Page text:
Uncle John(not real name), at the age of 36, is still searching for a wife. He is light brown in complexion, a secondary school certificate holder, soft spoken and about 5ft 6″ or 5ft7″. He decides to tell his mother back in the east to find him a good Christian girl who is from a good family and who must be at least 5ft 9″ or 5ft10″. His emphasis on the height of the girl is not missed because his height is one of his insecurities (a phenotypic trait which he doesn’t want to pass on to his progeny)and so they begin their hunt for the perfect wife for John. In a couple of months they succeed and introduce John to his betrothed, Aunty Jane. Aunty Jane(not real name either, duh) is ebony black, 22 years old, a secondary school certificate holder, 6ft plus, slim as a model and from a good Christian home: The perfect match, or so we thought.

Fast forward 12 years into their marriage. Uncle John is still as trim and handsome as ever, albeit with a few white strands in his hair. He is still soft spoken, and with his increase in age he stands with a quiet dignity even more pronounced than before. Here lies the problem: Aunty Jane is a complete antithesis of him. She is loud, i.e, she enters a room with her mouth first, she is now probably three times his size after having 4 kids for him, and while he is as composed as a statue, she is as disorganized as anyone can be. They both had their schooling in rural areas, but her absolute lack of modern manners is glaringly evident in her carriage, even after 12 years of big city life.

You know what my response was when Mother confided her worry about their marriage to me?

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No, I wasn’t being deliberately mean. I mean, I was a kid when they got married, but I can still remember clearly how smitten he was by her glowing skin, her slim body and her height; her height was probably enough to blind him to her other err, flaws. She is as loud now as she was then. She is as disorganized now as she was then. What gives, people?

Here’s my theory. He was so obsessed about a particular quality, that he was blind to the presence of flaws big enough to make his obsession wane quickly over time. I don’t know if I made much sense just now. What I mean is, he placed undue emphasis and interest in a particular trait, without giving room for other behavioural traits that would make it work with his kind of personality. Now don’t get me wrong, we’re all allowed to have criteria in choosing our [future] spouses, but apart from the physical, many things should be considered.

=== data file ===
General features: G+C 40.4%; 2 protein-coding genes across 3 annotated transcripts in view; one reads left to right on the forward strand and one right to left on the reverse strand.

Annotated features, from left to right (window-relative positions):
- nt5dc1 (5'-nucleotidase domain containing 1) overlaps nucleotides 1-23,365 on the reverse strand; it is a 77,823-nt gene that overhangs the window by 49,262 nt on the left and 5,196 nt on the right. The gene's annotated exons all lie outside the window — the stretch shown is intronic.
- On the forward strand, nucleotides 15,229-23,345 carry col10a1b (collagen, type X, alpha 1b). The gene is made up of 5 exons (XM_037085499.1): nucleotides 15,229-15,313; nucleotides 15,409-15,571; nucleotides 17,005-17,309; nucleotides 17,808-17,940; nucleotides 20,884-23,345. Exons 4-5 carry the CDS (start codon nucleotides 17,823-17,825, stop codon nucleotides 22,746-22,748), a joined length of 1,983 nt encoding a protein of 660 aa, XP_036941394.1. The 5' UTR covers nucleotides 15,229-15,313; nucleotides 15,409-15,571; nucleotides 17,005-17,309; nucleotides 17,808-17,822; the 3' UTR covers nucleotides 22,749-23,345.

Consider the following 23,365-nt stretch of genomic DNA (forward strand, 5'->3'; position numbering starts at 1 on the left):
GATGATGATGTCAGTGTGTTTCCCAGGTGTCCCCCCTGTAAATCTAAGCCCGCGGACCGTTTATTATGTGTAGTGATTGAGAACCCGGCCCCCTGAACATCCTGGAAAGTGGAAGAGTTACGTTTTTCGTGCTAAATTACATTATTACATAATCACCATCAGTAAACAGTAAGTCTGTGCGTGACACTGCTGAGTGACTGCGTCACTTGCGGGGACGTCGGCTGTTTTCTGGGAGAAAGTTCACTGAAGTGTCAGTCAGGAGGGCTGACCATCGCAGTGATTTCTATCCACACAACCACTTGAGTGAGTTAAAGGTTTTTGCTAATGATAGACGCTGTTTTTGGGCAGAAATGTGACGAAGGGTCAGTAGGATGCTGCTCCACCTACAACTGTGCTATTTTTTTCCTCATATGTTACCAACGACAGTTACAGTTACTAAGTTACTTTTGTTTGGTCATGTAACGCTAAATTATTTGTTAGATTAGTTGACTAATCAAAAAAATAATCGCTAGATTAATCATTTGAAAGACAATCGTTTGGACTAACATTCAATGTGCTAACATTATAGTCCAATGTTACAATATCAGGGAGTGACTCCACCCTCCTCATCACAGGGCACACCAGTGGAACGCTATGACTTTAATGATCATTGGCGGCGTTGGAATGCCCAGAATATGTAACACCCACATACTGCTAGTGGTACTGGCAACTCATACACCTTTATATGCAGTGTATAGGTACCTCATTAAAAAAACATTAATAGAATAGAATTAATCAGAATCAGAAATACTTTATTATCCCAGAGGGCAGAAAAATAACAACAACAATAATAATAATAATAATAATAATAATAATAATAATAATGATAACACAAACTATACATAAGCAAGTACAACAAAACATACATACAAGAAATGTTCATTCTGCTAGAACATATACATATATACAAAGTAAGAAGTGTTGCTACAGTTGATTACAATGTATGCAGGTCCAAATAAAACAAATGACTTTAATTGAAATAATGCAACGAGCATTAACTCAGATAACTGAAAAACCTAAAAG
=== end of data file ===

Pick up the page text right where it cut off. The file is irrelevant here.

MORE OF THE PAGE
As an example, lets say Me, Chibugo. Physically I do not like men with too much facial hair, and on a good day I am just unable to fancy a guy whom I am taller than. On the other hand, I value good conversation, confidence, intelligence and a broad worldview, similar values (practicing Christian, book lover, etc), and last but definitely at the top of the list, a good sense of humor. These, for me, will trump facial hair or shortness, any day. Dear Uncle should have thought in a similar line before accepting his betrothed. So what if his kids turn out the same height as him? His peace of mind first, methinks.

The thing about physical features I have discovered is that, the rate at which they fade will astonish you. I have been told by different people(married) that “inasmuch as aesthetics matter, the bond of marriage is largely dependent on a similar value system. If he is as handsome as Ramsey Nouah and she is as beautiful as Genevieve Nnaji or as endowed as Amber Rose, when the strength of a marriage is tested, none of these will hold up. Show me a couple who can agree together on most things and I’ll show you a happy family”. There is a 14 year difference between them but right now they could pass for age mates, since she does not pay as much attention to her physical fitness/appearance as he does. This may have been a very minor issue if they could actually hold a conversation for a reasonable period of time without one person zoning out. I wondered how all this could have slipped his notice at the beginning! He was glad that he would not have short children and she was pretty much eager to become a wife. It’s a trend around here, you know, being a Mrs. Somebody. The part that is most painful to him is probably the fact that his kids have inherited her loud and disorganised behaviour, except one.

I am not married but common sense is not that expensive. Never overlook the important for the unimportant. You may end up as frustrated as Dear Uncle John. Even as marriage is between two imperfect people, let yours be a compromise based on a joint action of your head and your heart. Would you be able to bear that person’s bad habits in the long run? If you’re still in a relationship, great! But have you asked yourself whether you would like to spend the rest of your life with this woman because frankly you believe she is your lost rib or will you say yes if he were to propose tomorrow? The things you have decided to overlook/tolerate, are they greater in magnitude and importance than the things you admire about him/her? If your answer is yes, I believe you have some questions to ask yourself, boo. So, tell me: what can you tolerate, and what is an absolute no-no for you? For the married, how do you deal with your partner’s bad habits? Any advice for us still single? I definitely do not know it all, so please feel free to leave your comments, educate me!